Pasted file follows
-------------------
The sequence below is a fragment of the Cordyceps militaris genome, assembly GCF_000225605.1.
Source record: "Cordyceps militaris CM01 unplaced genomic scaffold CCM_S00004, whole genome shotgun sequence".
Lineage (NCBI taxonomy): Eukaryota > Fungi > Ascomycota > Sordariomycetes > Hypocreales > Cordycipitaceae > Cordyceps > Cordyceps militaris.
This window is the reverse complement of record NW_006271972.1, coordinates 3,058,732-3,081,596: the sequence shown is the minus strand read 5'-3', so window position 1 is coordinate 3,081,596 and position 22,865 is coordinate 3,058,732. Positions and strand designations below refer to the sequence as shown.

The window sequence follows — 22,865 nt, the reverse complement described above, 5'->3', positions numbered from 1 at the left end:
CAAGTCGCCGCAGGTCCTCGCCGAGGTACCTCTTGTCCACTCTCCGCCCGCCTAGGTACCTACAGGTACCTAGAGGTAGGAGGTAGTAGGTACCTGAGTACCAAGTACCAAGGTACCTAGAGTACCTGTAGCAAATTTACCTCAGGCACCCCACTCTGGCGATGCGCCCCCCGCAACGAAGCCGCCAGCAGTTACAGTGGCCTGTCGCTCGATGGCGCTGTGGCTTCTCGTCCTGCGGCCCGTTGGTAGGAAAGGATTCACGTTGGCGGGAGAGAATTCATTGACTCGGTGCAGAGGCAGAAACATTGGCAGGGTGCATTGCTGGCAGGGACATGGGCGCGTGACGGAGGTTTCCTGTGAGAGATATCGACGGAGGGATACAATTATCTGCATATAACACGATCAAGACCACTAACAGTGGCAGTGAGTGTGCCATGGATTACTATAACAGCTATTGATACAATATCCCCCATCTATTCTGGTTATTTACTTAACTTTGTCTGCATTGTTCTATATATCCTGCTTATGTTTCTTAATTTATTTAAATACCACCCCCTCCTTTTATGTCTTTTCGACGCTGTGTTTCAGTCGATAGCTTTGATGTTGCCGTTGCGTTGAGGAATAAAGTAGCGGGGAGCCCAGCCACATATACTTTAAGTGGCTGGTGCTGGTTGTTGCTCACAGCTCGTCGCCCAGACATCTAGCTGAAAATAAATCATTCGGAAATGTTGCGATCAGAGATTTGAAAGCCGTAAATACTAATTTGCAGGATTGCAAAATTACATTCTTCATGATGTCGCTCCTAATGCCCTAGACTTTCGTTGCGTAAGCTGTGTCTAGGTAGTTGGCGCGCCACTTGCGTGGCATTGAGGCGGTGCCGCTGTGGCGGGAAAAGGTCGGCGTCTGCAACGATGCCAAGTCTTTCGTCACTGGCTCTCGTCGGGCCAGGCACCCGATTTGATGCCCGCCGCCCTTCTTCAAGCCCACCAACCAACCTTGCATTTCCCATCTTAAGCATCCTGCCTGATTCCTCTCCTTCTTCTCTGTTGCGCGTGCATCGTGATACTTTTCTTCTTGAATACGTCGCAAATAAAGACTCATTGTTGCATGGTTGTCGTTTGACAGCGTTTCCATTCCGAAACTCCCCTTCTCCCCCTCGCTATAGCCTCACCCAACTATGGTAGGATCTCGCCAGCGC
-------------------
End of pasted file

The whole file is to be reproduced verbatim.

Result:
The sequence below is a fragment of the Cordyceps militaris genome, assembly GCF_000225605.1.
Source record: "Cordyceps militaris CM01 unplaced genomic scaffold CCM_S00004, whole genome shotgun sequence".
Lineage (NCBI taxonomy): Eukaryota > Fungi > Ascomycota > Sordariomycetes > Hypocreales > Cordycipitaceae > Cordyceps > Cordyceps militaris.
This window is the reverse complement of record NW_006271972.1, coordinates 3,058,732-3,081,596: the sequence shown is the minus strand read 5'-3', so window position 1 is coordinate 3,081,596 and position 22,865 is coordinate 3,058,732. Positions and strand designations below refer to the sequence as shown.

The window sequence follows — 22,865 nt, the reverse complement described above, 5'->3', positions numbered from 1 at the left end:
CAAGTCGCCGCAGGTCCTCGCCGAGGTACCTCTTGTCCACTCTCCGCCCGCCTAGGTACCTACAGGTACCTAGAGGTAGGAGGTAGTAGGTACCTGAGTACCAAGTACCAAGGTACCTAGAGTACCTGTAGCAAATTTACCTCAGGCACCCCACTCTGGCGATGCGCCCCCCGCAACGAAGCCGCCAGCAGTTACAGTGGCCTGTCGCTCGATGGCGCTGTGGCTTCTCGTCCTGCGGCCCGTTGGTAGGAAAGGATTCACGTTGGCGGGAGAGAATTCATTGACTCGGTGCAGAGGCAGAAACATTGGCAGGGTGCATTGCTGGCAGGGACATGGGCGCGTGACGGAGGTTTCCTGTGAGAGATATCGACGGAGGGATACAATTATCTGCATATAACACGATCAAGACCACTAACAGTGGCAGTGAGTGTGCCATGGATTACTATAACAGCTATTGATACAATATCCCCCATCTATTCTGGTTATTTACTTAACTTTGTCTGCATTGTTCTATATATCCTGCTTATGTTTCTTAATTTATTTAAATACCACCCCCTCCTTTTATGTCTTTTCGACGCTGTGTTTCAGTCGATAGCTTTGATGTTGCCGTTGCGTTGAGGAATAAAGTAGCGGGGAGCCCAGCCACATATACTTTAAGTGGCTGGTGCTGGTTGTTGCTCACAGCTCGTCGCCCAGACATCTAGCTGAAAATAAATCATTCGGAAATGTTGCGATCAGAGATTTGAAAGCCGTAAATACTAATTTGCAGGATTGCAAAATTACATTCTTCATGATGTCGCTCCTAATGCCCTAGACTTTCGTTGCGTAAGCTGTGTCTAGGTAGTTGGCGCGCCACTTGCGTGGCATTGAGGCGGTGCCGCTGTGGCGGGAAAAGGTCGGCGTCTGCAACGATGCCAAGTCTTTCGTCACTGGCTCTCGTCGGGCCAGGCACCCGATTTGATGCCCGCCGCCCTTCTTCAAGCCCACCAACCAACCTTGCATTTCCCATCTTAAGCATCCTGCCTGATTCCTCTCCTTCTTCTCTGTTGCGCGTGCATCGTGATACTTTTCTTCTTGAATACGTCGCAAATAAAGACTCATTGTTGCATGGTTGTCGTTTGACAGCGTTTCCATTCCGAAACTCCCCTTCTCCCCCTCGCTATAGCCTCACCCAACTATGGTAGGATCTCGCCAGCGC